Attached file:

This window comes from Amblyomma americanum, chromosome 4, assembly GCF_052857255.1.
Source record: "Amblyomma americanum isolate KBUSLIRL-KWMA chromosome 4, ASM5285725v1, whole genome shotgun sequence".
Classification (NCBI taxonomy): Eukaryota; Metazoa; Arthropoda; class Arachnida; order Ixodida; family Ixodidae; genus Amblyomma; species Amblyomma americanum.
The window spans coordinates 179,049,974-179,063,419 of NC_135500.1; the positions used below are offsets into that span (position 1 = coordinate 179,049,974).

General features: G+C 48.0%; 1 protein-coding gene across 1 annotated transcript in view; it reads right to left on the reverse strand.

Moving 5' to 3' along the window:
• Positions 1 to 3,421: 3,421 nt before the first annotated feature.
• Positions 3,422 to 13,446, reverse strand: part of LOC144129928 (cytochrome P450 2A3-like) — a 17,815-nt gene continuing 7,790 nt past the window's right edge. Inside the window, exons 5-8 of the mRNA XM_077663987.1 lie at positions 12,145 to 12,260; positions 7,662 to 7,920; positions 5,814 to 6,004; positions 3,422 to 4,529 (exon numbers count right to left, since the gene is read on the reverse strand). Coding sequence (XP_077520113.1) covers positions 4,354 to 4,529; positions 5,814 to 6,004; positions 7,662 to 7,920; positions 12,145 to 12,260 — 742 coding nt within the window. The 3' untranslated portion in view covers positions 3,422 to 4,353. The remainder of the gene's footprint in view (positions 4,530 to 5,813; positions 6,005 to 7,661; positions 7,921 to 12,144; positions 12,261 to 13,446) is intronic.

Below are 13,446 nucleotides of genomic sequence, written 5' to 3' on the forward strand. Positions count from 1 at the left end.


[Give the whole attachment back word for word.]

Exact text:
This window comes from Amblyomma americanum, chromosome 4, assembly GCF_052857255.1.
Source record: "Amblyomma americanum isolate KBUSLIRL-KWMA chromosome 4, ASM5285725v1, whole genome shotgun sequence".
Classification (NCBI taxonomy): Eukaryota; Metazoa; Arthropoda; class Arachnida; order Ixodida; family Ixodidae; genus Amblyomma; species Amblyomma americanum.
The window spans coordinates 179,049,974-179,063,419 of NC_135500.1; the positions used below are offsets into that span (position 1 = coordinate 179,049,974).

General features: G+C 48.0%; 1 protein-coding gene across 1 annotated transcript in view; it reads right to left on the reverse strand.

Moving 5' to 3' along the window:
• Positions 1 to 3,421: 3,421 nt before the first annotated feature.
• Positions 3,422 to 13,446, reverse strand: part of LOC144129928 (cytochrome P450 2A3-like) — a 17,815-nt gene continuing 7,790 nt past the window's right edge. Inside the window, exons 5-8 of the mRNA XM_077663987.1 lie at positions 12,145 to 12,260; positions 7,662 to 7,920; positions 5,814 to 6,004; positions 3,422 to 4,529 (exon numbers count right to left, since the gene is read on the reverse strand). Coding sequence (XP_077520113.1) covers positions 4,354 to 4,529; positions 5,814 to 6,004; positions 7,662 to 7,920; positions 12,145 to 12,260 — 742 coding nt within the window. The 3' untranslated portion in view covers positions 3,422 to 4,353. The remainder of the gene's footprint in view (positions 4,530 to 5,813; positions 6,005 to 7,661; positions 7,921 to 12,144; positions 12,261 to 13,446) is intronic.

Below are 13,446 nucleotides of genomic sequence, written 5' to 3' on the forward strand. Positions count from 1 at the left end.